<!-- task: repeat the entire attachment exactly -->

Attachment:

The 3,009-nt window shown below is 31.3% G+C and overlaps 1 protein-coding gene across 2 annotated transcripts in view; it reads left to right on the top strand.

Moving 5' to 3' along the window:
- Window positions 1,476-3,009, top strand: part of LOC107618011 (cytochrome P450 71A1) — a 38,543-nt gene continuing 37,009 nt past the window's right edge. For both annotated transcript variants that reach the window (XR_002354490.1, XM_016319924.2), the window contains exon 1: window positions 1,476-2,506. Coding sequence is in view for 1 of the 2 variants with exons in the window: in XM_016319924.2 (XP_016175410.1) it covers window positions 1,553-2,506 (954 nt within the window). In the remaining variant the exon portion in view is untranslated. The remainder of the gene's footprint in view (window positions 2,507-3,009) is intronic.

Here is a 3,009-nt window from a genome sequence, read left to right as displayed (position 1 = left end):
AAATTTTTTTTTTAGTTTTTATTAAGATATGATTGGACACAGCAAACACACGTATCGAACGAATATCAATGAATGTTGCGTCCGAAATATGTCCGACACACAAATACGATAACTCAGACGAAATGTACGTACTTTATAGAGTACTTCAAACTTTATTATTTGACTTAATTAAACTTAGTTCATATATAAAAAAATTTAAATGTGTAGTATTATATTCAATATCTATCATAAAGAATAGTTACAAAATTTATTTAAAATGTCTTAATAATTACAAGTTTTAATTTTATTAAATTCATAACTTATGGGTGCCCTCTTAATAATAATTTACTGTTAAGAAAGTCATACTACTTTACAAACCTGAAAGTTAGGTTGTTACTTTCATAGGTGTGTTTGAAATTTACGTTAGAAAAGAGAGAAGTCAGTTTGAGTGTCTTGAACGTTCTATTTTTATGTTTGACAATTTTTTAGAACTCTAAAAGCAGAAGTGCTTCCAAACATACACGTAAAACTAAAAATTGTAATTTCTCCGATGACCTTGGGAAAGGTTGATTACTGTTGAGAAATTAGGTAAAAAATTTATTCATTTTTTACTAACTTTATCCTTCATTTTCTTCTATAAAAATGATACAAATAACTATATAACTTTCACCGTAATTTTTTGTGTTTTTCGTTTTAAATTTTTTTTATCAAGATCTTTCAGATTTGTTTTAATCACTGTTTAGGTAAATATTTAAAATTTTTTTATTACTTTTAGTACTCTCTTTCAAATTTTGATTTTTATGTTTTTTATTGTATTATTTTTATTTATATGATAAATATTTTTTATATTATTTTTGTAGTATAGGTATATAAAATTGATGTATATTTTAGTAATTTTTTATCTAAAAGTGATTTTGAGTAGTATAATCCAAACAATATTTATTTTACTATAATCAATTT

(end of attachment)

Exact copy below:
The 3,009-nt window shown below is 31.3% G+C and overlaps 1 protein-coding gene across 2 annotated transcripts in view; it reads left to right on the top strand.

Moving 5' to 3' along the window:
- Window positions 1,476-3,009, top strand: part of LOC107618011 (cytochrome P450 71A1) — a 38,543-nt gene continuing 37,009 nt past the window's right edge. For both annotated transcript variants that reach the window (XR_002354490.1, XM_016319924.2), the window contains exon 1: window positions 1,476-2,506. Coding sequence is in view for 1 of the 2 variants with exons in the window: in XM_016319924.2 (XP_016175410.1) it covers window positions 1,553-2,506 (954 nt within the window). In the remaining variant the exon portion in view is untranslated. The remainder of the gene's footprint in view (window positions 2,507-3,009) is intronic.

Here is a 3,009-nt window from a genome sequence, read left to right as displayed (position 1 = left end):
AAATTTTTTTTTTAGTTTTTATTAAGATATGATTGGACACAGCAAACACACGTATCGAACGAATATCAATGAATGTTGCGTCCGAAATATGTCCGACACACAAATACGATAACTCAGACGAAATGTACGTACTTTATAGAGTACTTCAAACTTTATTATTTGACTTAATTAAACTTAGTTCATATATAAAAAAATTTAAATGTGTAGTATTATATTCAATATCTATCATAAAGAATAGTTACAAAATTTATTTAAAATGTCTTAATAATTACAAGTTTTAATTTTATTAAATTCATAACTTATGGGTGCCCTCTTAATAATAATTTACTGTTAAGAAAGTCATACTACTTTACAAACCTGAAAGTTAGGTTGTTACTTTCATAGGTGTGTTTGAAATTTACGTTAGAAAAGAGAGAAGTCAGTTTGAGTGTCTTGAACGTTCTATTTTTATGTTTGACAATTTTTTAGAACTCTAAAAGCAGAAGTGCTTCCAAACATACACGTAAAACTAAAAATTGTAATTTCTCCGATGACCTTGGGAAAGGTTGATTACTGTTGAGAAATTAGGTAAAAAATTTATTCATTTTTTACTAACTTTATCCTTCATTTTCTTCTATAAAAATGATACAAATAACTATATAACTTTCACCGTAATTTTTTGTGTTTTTCGTTTTAAATTTTTTTTATCAAGATCTTTCAGATTTGTTTTAATCACTGTTTAGGTAAATATTTAAAATTTTTTTATTACTTTTAGTACTCTCTTTCAAATTTTGATTTTTATGTTTTTTATTGTATTATTTTTATTTATATGATAAATATTTTTTATATTATTTTTGTAGTATAGGTATATAAAATTGATGTATATTTTAGTAATTTTTTATCTAAAAGTGATTTTGAGTAGTATAATCCAAACAATATTTATTTTACTATAATCAATTT